For more efficient execution by leveraging starjoin, the right input of this outer join from A 2 G to F, D1, D2, and 02 is similar to a starjoin where A- 2 G is used to constrain each of the dimension preplans (Dl, and D2 through 02). Logically, this is similar to a common A 2 G in each of the dimension preplans. This is similar to a common FROM clause subselect that is used to constrain multiple preliminary plans. Currently, however, the entire common subselect computation is performed once within each preliminary plan. In general, it would be preferred if this common subselect could be detected and computed only once, stored in a virtual table, then the result used within each preliminary plan. This general situation is similar to the incremental maintenance case where the system has computed the A- 2 G and stored it in a virtual table, and the contents of that virtual table are needed to constrain multiple preliminary plans.

One alternative is to first do a regular join of A- 2

G

to F, Dl, D2, and 02 and then do an outer-join of A- 2 G to the result of the regular join. The first join generates a starjoin plan, subject to changes needed for from clause subselects. Another alternative is to use the plan shown in Figure 8c.

The result of this outer join is then input to a conditional delete operator that deletes rows from MV using MV rowids from rows that did not join to the detail tables (identified by null values for the F.rowid column). The remaining rows are then aggregated, resulting in new aggregation values for the remaining rows in MV that need to WO 01/06419 PCT/US00/40438 be updated. This update operation (unlike the first one) involves replacing the aggregation values in MV with the recomputed ones.

The plan shown in Figure 8c is similar to that in 8b up to the application of the (conditional) update of MV using AL-G. The delete operator above it then deletes from MV all of the A-,G groups (passed up by the conditional update) using the MV rowid column in A- 2 G. The delete then also passes up L-,G which is then joined (not outer-joined) to F, D1, D2, and 02 and aggregated. The rows resulting from this aggregation are then inserted into MV.

Figure 9 shows the update maintenance plan that treats updates as a set of delete followed by a set of inserts.

The update plan is therefore equivalent to a delete maintenance plan using A-F followed by an insert maintenance plan using A'F (glued together by a sequence operator).

Since a compensation is needed as the delete plan involves a version of F that has updates applied to it and not deletes, an additional select operation that selects only rows of F that weren't updated is needed. In other words, F without the updated rows is equivalent to an F that has had only the deletes applied. In order to filter out the updated rows, the rowids of the F rows that were updated need to be identified. So, A-F (or A*F) should have an extra column containing rowids of F.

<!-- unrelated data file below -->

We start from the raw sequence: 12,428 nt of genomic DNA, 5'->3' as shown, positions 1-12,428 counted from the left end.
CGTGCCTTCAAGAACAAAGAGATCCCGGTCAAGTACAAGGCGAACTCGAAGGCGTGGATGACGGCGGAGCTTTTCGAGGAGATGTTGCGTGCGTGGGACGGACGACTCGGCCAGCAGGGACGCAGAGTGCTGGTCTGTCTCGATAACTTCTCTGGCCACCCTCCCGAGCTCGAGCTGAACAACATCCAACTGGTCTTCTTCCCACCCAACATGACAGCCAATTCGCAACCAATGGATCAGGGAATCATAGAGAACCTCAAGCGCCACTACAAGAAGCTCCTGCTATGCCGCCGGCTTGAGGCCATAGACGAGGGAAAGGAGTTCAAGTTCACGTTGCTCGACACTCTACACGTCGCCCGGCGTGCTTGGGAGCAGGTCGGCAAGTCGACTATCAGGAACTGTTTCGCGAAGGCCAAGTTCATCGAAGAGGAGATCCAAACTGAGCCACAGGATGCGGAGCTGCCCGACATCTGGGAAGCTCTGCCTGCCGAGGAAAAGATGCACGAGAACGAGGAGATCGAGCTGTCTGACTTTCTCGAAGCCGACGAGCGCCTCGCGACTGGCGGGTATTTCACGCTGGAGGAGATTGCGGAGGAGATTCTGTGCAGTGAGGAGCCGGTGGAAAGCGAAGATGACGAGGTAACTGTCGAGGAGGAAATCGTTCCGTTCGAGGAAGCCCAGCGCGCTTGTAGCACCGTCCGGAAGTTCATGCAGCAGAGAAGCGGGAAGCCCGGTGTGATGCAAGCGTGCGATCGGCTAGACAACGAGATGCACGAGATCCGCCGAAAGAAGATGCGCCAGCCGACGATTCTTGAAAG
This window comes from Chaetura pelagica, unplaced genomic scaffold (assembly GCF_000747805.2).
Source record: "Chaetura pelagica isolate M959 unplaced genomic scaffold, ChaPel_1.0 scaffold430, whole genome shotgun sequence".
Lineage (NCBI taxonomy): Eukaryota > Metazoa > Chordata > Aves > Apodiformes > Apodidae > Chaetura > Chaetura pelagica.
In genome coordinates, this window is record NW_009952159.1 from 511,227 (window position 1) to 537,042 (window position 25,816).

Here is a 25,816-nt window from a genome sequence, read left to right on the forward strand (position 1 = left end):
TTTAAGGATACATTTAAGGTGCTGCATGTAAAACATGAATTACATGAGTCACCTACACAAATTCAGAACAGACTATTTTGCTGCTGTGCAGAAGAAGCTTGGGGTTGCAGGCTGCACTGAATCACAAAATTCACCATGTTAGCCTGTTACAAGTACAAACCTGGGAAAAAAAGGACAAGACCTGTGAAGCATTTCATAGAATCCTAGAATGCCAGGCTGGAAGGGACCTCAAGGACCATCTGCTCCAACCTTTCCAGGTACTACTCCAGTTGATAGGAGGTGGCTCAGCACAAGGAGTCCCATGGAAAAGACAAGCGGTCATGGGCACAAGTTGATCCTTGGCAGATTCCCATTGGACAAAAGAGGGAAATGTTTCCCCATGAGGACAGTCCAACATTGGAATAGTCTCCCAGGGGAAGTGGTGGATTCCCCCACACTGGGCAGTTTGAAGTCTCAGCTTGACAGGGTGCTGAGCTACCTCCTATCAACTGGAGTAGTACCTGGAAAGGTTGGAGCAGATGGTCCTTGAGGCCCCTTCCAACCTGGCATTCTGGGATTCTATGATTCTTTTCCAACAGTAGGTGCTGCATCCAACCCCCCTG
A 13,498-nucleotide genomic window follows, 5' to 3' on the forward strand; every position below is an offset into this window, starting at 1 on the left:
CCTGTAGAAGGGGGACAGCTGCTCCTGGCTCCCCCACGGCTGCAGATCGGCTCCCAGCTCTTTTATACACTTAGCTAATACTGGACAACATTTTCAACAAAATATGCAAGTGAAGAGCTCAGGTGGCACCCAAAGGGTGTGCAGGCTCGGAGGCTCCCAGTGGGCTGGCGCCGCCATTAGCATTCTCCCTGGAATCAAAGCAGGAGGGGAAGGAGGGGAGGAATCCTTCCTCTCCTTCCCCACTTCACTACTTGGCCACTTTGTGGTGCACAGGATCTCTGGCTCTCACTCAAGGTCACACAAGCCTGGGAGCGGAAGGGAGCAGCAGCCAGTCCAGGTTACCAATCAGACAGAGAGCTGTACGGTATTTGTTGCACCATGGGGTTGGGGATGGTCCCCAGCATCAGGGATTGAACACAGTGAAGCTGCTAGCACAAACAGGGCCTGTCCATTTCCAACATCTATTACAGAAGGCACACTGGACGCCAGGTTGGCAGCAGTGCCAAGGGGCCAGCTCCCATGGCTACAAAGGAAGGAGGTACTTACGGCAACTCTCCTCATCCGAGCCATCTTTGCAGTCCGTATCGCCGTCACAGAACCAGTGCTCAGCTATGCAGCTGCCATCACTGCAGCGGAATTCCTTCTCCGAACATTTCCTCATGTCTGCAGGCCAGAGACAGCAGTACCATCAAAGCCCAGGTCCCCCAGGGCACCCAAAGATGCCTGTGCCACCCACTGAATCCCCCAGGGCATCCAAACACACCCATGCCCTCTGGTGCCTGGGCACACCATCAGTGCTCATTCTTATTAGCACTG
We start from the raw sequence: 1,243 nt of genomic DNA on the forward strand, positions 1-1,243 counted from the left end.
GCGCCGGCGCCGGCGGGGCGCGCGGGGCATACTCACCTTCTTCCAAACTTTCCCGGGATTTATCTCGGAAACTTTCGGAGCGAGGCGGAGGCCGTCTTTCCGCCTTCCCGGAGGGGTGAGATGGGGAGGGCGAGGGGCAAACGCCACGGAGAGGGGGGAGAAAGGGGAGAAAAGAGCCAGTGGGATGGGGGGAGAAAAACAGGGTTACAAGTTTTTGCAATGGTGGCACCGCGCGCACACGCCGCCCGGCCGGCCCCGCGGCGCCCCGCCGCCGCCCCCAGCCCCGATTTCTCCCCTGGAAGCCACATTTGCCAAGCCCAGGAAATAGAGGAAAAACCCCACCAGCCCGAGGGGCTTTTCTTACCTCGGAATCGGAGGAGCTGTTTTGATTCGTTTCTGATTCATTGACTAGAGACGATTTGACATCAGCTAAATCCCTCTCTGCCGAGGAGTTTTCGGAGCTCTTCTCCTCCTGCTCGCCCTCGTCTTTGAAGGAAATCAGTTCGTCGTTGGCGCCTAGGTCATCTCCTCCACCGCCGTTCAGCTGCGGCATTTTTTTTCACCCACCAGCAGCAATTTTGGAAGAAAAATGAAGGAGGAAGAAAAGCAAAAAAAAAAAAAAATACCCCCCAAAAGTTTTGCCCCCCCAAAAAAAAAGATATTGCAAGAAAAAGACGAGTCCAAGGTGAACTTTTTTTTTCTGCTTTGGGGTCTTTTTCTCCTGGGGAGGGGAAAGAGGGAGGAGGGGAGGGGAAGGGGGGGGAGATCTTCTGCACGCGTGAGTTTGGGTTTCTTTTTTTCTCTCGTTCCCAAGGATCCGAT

The update maintenance plan also contains the join from

L-

2 G to the 'star' of F, Dl, D2, 02, in effect constraining D1, D2, and 02, and thus the common subexpression detection needed for allowing a performant starjoin as the right input to the outer join can be required for the update maintenance plan in addition to the delete maintenance plan. Also, as in the delete case, a slightly different plan can be used where all of A- 2 G is deleted first from MV and A- 2 G is joined (not outer joined) to MV and the recomputed groups inserted into MV.

The detail tables can be modified via a table WO 01/06419 PCTIUS00/40438 management utility (TMU). A shared memory is used for information exchange between the TMU and the server. The shared memory is controlled by semaphore for shared access.

The server posts information about completed aggregates (succeed or fail) in shared memory, and the TMU forms message to user at completion of each aggregate (either maintained or not) As discussed below, the set of modified rows of a detail table is referred to as delta table. Generally, if the aggregate tables defined on a detail table are to be automatically maintained, TMU generates delta table for the operation and invokes the server with detail table information, suitable locks and transaction handle. Server computes and applies changes to the aggregate tables, and returns status. TMU could log and/or display the status information. Server requires that all segments of the detail table be online. The reuse of code and parallelism available with server are the reasons for invoking the server rather than implementing the aggregate maintenance functionality in TMU.

The TMU could either invalidate the aggregates or rollback the complete transaction (including all the changes to table data and index), if server returns error in maintaining aggregates. In case of non-versioned load, the aggregates would be marked invalid, if aggregate maintenance is failed.